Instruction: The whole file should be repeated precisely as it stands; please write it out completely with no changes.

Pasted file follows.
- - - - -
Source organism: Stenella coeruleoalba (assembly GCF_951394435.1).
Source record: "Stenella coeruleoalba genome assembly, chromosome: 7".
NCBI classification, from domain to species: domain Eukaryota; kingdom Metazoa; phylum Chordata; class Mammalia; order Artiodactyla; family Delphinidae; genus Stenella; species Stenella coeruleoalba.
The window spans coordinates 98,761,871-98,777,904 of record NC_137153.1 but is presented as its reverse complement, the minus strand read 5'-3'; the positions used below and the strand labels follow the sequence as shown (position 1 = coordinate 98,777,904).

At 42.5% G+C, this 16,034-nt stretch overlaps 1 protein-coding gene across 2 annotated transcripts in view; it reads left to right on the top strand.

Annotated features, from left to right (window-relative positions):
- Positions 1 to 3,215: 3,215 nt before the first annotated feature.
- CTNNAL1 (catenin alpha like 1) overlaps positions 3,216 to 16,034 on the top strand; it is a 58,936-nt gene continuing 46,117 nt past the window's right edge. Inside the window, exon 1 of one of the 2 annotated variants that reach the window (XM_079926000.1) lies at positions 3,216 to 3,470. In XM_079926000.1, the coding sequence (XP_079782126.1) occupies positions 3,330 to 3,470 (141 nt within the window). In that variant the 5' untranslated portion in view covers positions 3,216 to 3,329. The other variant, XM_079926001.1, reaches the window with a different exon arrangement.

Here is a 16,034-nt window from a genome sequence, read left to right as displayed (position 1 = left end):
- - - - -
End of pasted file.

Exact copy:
Source organism: Stenella coeruleoalba (assembly GCF_951394435.1).
Source record: "Stenella coeruleoalba genome assembly, chromosome: 7".
NCBI classification, from domain to species: domain Eukaryota; kingdom Metazoa; phylum Chordata; class Mammalia; order Artiodactyla; family Delphinidae; genus Stenella; species Stenella coeruleoalba.
The window spans coordinates 98,761,871-98,777,904 of record NC_137153.1 but is presented as its reverse complement, the minus strand read 5'-3'; the positions used below and the strand labels follow the sequence as shown (position 1 = coordinate 98,777,904).

At 42.5% G+C, this 16,034-nt stretch overlaps 1 protein-coding gene across 2 annotated transcripts in view; it reads left to right on the top strand.

Annotated features, from left to right (window-relative positions):
- Positions 1 to 3,215: 3,215 nt before the first annotated feature.
- CTNNAL1 (catenin alpha like 1) overlaps positions 3,216 to 16,034 on the top strand; it is a 58,936-nt gene continuing 46,117 nt past the window's right edge. Inside the window, exon 1 of one of the 2 annotated variants that reach the window (XM_079926000.1) lies at positions 3,216 to 3,470. In XM_079926000.1, the coding sequence (XP_079782126.1) occupies positions 3,330 to 3,470 (141 nt within the window). In that variant the 5' untranslated portion in view covers positions 3,216 to 3,329. The other variant, XM_079926001.1, reaches the window with a different exon arrangement.

Here is a 16,034-nt window from a genome sequence, read left to right as displayed (position 1 = left end):